The CNC project found new way when I found out about Enhanced Machine Controller. It was just a source released by NIST and community began continuing its development.

When the LinuxCNC community took the code repository under its wings they started working on a second generation. The version 2 software was more modular and it has superior realtime system compared to the old one. This is still in use in all of our machines.

At first we used EMC to drive stepper motors just like previously. The hardware was the same, we just replaced my software with EMC. We used printer port to interface with the motor drivers and PC. It always had one significant problem: it is really slow. Also it takes huge amounts of work from the computer to calculate and form the stepper signal. It seems like a easy task but on a multitasking computer it isn’t.

To fix that problem we moved the pulse generation to a microcontroller which communicated with the PC thru the printer port. I designed the driver for EMC, the protocol, and the firmware for the AVR ATmega128 microcontroller. It worked pretty smoothly.

There were a lot of variations of that design. Different motor drivers, rotary sensors, absolute sensors, relays etc. It was really fun to learn and experiment with all those chips. And to design and create the PCB boards. Plus there still always was the PC in the system also. We had the EMC doing all trajectory calculations and the stuff that are always the same in all machines. It gave us freedom to concentrate in machine specific interfaces.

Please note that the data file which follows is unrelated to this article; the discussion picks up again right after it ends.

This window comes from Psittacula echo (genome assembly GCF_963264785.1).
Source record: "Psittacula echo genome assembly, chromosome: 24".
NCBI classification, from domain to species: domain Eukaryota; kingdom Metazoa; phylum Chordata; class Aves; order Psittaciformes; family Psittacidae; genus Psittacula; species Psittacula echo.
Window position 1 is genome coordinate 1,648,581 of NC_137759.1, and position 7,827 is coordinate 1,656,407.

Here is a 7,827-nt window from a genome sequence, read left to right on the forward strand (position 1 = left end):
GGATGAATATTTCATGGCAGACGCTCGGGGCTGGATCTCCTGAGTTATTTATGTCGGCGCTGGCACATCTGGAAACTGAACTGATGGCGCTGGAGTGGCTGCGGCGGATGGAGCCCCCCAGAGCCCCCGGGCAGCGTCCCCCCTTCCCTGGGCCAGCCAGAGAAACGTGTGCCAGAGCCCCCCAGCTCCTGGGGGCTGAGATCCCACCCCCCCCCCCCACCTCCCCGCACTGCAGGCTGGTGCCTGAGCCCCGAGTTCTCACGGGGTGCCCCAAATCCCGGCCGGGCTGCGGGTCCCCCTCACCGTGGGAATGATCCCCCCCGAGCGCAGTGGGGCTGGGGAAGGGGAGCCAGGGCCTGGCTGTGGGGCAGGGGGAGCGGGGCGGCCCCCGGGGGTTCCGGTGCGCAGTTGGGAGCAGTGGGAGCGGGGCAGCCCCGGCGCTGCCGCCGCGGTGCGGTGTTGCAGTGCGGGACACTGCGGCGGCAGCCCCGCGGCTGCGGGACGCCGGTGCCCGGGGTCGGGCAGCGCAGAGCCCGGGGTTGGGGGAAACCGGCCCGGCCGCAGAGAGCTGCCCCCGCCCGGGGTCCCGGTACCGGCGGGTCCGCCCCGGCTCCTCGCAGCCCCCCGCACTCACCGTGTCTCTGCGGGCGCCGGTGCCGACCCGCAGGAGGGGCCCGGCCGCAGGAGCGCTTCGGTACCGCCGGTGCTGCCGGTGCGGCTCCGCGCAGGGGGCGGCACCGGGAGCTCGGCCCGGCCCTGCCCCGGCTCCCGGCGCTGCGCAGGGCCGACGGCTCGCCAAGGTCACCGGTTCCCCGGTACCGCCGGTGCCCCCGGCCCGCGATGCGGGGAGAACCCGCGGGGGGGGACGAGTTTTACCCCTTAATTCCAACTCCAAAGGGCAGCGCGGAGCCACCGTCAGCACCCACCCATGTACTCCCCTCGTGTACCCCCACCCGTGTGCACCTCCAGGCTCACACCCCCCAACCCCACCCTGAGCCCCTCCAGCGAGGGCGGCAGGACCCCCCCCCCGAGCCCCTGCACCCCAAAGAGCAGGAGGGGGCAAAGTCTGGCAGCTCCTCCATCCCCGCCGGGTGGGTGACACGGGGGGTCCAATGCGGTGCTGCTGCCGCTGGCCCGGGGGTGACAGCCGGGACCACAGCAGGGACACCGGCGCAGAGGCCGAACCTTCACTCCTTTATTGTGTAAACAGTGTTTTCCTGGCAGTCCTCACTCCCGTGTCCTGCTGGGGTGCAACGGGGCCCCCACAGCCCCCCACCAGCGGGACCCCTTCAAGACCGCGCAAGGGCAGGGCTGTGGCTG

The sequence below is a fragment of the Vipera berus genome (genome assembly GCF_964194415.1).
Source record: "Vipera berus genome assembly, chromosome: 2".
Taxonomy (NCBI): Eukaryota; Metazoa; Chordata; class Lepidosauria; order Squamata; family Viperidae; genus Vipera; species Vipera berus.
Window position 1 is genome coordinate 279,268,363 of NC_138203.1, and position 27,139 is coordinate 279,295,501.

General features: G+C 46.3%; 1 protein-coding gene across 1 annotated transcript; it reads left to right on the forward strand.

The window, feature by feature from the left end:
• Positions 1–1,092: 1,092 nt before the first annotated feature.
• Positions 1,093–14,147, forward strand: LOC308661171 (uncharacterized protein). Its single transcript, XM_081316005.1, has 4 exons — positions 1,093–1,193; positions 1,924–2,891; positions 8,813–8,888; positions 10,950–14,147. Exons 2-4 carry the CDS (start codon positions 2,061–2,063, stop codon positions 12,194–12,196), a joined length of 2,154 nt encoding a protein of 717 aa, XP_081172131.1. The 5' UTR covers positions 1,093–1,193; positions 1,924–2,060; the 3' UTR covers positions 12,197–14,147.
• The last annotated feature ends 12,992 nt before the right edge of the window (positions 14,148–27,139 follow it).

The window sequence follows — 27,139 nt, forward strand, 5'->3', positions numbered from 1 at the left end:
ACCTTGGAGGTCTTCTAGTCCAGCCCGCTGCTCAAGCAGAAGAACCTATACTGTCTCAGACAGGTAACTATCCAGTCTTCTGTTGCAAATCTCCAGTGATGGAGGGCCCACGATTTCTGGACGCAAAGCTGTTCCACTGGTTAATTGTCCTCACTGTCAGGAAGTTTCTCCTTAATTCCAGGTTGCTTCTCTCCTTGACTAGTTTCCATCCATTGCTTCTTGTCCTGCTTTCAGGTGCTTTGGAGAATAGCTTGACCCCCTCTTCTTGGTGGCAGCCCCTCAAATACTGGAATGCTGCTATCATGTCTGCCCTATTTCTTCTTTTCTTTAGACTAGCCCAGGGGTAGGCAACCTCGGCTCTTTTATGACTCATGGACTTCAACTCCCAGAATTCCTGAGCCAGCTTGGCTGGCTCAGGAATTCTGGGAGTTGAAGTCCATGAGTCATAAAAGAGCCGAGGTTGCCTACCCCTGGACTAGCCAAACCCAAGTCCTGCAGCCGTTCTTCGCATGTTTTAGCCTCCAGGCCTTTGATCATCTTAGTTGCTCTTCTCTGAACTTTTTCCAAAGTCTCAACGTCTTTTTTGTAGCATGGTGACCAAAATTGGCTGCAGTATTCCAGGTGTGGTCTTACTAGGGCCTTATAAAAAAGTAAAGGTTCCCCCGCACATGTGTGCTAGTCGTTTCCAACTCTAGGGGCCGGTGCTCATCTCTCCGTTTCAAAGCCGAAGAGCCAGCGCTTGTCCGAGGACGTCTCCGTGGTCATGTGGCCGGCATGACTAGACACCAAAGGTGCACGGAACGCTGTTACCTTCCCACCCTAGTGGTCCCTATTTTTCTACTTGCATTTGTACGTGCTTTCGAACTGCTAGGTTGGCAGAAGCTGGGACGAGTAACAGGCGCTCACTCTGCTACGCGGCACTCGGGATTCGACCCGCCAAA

Unleashing of the PCI bus

The real breakthrouh came when we started experimenting with FPGA chips.

At first we used them as IO-chips alongside the AVR microcontroller but then at one point we got a really crazy idea: how about if we put the FPGE chip to communicate with the PCI bus directly.

It blew the whole project to new hights. We weren’t restricted by the printer port anymore. We could do anything. It was November 2006 when I started working on this idea.

It was a huge task to switch from communicating thru the printer port to PCI bus interface. I really needed to study and learn new things.

First was Linux kernel driver development. That turned out to be quite easy. There are tons of material, documentation and examples in the internet.

The second thing was more troublesome. I wanted to create the PCI interface from scratch without using any ready-made solutions. The protocols and the speed of the interface was something totally different from what I had used before. I started by reading the book PCI system architecture cover to cover couple of times. Biggest problem still was the speed and nature of the electrical layer of the interface. I had no good tools to get any measurements what happened there. And the bus is used by other pheriphereals at the same time so whenever I put wrong bit to a wrong state at a wrong time I froze the whole machine. And every time I feared I broke the thing.

I had created working PCI bus interface firmware and I could switch one LED on and off. It was really awesome.

In January 2007 the PCI card was in such a state that we used it to run real hardware for the first time.

The home-made PCB was abandoned when we got it working. It would have been too much work to do all error checking, registers, Plug’n’Play and other required things in the PCI specification. For me it was enough to see the system working.

We started to use 5I20 board from Mesanet which has Xilinx Spartan FPGA chip and PCI to local bus bridge chip by PLX. It was much easier to write the firmware to the Xilinx FPGA when I didn’t have to work directly with the PCI bus. Still I needed to know how the protocol worked, all the registers etc, but it was much easier.

This system is still in everyday use in several machines.